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Death sentence in absentia for Al-Qaeda's North Africa chief

Algerian court sentences leader of Al-Qaeda in the Islamic Magreb and eight co-defendants to death in absentia for a string of deadly attacks in 2007

AFP , Tuesday 13 Mar 2012
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An Algerian court sentenced the head of Al-Qaeda's north African offshoot to death in his absence Tuesday for a string of 2007 attacks, including the deadly bombing of the prime minister's office.

Abdelmalek Droukdel, leader of Al-Qaeda in the Islamic Magreb (AQIM), and eight co-defendants were sentenced to death for premeditated murder, membership of a terrorist group and attacks using explosives, said judge Tayeb Hillali of the court in Algiers.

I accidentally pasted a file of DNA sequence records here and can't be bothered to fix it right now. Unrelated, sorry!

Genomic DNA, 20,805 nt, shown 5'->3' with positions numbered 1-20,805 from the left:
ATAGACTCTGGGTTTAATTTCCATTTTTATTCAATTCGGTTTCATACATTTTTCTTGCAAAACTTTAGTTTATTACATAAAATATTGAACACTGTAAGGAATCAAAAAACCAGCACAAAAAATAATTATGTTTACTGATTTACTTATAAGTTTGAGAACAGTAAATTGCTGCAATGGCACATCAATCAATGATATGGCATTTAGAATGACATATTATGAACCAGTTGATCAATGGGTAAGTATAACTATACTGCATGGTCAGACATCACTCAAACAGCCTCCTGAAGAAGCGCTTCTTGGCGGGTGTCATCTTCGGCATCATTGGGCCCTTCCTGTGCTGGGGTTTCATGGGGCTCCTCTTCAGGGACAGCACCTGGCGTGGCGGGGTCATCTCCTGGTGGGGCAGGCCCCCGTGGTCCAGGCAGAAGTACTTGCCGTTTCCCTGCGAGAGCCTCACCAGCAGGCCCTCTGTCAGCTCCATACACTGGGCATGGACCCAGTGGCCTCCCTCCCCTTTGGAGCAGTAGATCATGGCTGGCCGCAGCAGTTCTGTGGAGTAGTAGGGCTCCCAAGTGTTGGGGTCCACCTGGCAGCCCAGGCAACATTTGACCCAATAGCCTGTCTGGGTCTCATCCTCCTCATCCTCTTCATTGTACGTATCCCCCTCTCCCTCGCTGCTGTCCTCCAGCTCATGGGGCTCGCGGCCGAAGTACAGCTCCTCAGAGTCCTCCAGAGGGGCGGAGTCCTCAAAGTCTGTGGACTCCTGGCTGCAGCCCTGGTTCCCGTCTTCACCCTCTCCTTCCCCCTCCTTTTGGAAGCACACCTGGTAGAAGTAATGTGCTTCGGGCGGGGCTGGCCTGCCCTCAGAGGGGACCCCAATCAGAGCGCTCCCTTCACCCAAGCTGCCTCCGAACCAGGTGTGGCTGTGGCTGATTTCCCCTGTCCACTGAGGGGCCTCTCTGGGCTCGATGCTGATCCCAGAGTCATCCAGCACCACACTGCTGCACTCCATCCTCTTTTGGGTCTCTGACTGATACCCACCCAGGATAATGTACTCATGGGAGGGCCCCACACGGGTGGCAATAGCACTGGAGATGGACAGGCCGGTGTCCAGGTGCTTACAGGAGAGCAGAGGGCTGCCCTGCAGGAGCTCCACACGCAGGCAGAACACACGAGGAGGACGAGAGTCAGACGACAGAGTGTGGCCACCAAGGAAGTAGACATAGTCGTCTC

They were among 18 people, nine of whom were absent, put on trial for a suicide bombing targeting the prime minister's office in April 2007 and two simultaneous attacks elsewhere in Algiers that killed 20 people and wounded 222.

A fourth attack was thwarted when security services defused a car bomb, according to court documents in the trial that opened on 14 March.

Droukdel, a 42-year-old engineer by training whose alias is Abou Moussaab Abdelouadoud, is said to consider as his mentor Abu-Musab Al-Zarqawi, the Jordanian-born Al-Qaeda leader in Iraq killed by the US military in 2006.

He arrived at the head of what was then called the Salafist Group for Preaching and Combat in 2004, muscling his way in by brutally eliminating rivals. The group has since changed its name.

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